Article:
It seems a bit unfair to judge Another too much on its OP. To be honest, I find Shiki’s OP extremely overrated. There was one (visual) moment in each OP that I thought “oh, cool” and then skipped it the rest of the time. Even the music seems to be trying too hard to elevate itself in a way the show just can’t live up to. For my money, Higurashi’s openings do a great job at really setting you up for some crazy/creepy stuff to go down.

        All in all, I’d say Another is the superior horror show in general (something I could probably argue) and probably the superior show overall (that’s a matter of opinion).

  7. Posted March 10, 2012 at 12:34 pm | Permalink

    Good observations, Hana. Horror is a hard genre for 2D because it’s already not real so you don’t really feel the horror or the creepiness factor. And I would be with Cara on Another front. I’m just unable to feel attached to it and I don’t only blame that IDIOTIC, CHEEE CHALK ON BOARD ALI PROJECT OP, but the presentation as well. I’m just not digging the random doll images when some of them could have been creepy if placed correctly.

    However, Shiki was an experience in itself. And personally, I liked the hairstyles and the unique character designs rather than the usual norm because seriously moe doesn’t work well with horror and maybe the reason Another doesn’t attract me because of it’s slice of life-ish character design (I swear, I’m watching another HanaIro with murders). Though P.A Works is learning the genre and is improving as the episodes go; Shiki on the other hand had everything going for it. From it’s creepy BGM to camera angles and the agony the shikis faced. What really pulled me in the inhuman behaviour by humans and seeing the other side of the mirror with the survival of the fittest.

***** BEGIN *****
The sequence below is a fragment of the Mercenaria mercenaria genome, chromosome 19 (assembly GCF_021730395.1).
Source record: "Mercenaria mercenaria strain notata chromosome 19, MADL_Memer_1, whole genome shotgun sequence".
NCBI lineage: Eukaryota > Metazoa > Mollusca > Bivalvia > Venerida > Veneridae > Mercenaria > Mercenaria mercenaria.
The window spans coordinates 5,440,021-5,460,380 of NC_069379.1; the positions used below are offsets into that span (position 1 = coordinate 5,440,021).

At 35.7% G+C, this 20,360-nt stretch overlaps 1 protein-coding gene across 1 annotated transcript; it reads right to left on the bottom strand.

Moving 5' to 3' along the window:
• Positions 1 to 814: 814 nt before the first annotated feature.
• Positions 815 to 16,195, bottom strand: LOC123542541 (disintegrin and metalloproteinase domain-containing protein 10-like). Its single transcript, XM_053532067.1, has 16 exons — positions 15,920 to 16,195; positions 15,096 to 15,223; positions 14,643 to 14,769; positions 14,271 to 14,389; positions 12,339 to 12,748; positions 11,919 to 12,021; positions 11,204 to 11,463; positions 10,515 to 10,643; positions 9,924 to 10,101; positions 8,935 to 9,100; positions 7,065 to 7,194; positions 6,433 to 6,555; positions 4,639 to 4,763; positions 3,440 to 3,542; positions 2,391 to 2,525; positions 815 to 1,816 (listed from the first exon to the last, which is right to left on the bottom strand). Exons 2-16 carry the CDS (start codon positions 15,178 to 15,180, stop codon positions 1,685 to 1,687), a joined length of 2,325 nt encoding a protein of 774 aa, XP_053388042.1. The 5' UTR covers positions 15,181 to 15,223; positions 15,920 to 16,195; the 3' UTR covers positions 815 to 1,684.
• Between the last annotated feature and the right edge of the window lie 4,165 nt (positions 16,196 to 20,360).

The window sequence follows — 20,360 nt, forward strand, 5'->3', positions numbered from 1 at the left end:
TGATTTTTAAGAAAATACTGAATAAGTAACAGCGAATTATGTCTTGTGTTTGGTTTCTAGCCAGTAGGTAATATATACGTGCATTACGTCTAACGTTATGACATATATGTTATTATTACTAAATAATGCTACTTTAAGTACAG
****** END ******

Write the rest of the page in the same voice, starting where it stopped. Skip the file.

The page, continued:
• Posted March 11, 2012 at 6:27 pm | Permalink

      Horror is a hard genre for 2D because it’s already not real so you don’t really feel the horror or the creepiness factor.

      I guess we’re so used to seeing fake blood etc. in anime, that you do have to be especially clever with the visuals and/ or other ways of suggesting things to create fear, as opposed to just shock/ nausea. For example, as you mention, those life-like dolls could’ve been used so much better, too.

      Your specific comparisons re: the character designs are also interesting. Perhaps in Another they should be even more realistic (as opposed to SoL) or ‘gritty’, or the other/ another extreme like Shiki (Dat Masao *shudders again remembering*). And yes, seeing the human’s behviour become more and more unfamiliar and questionable was definitely fascinating. Thanks, Kyo!

Post a Comment

Your email is never published nor shared. Required fields are marked *


You may use these HTML tags and attributes <a href="" title=""> <abbr title=""> <acronym title=""> <b> <blockquote cite=""> <cite> <code> <del datetime=""> <em> <i> <q cite=""> <strike> <strong>

It sounds like SK2 has recently been updated on this blog. But not fully configured. You MUST visit Spam Karma's admin page at least once before letting it filter your comments (chaos may ensue otherwise).

Current ye@r *

AWSOM Powered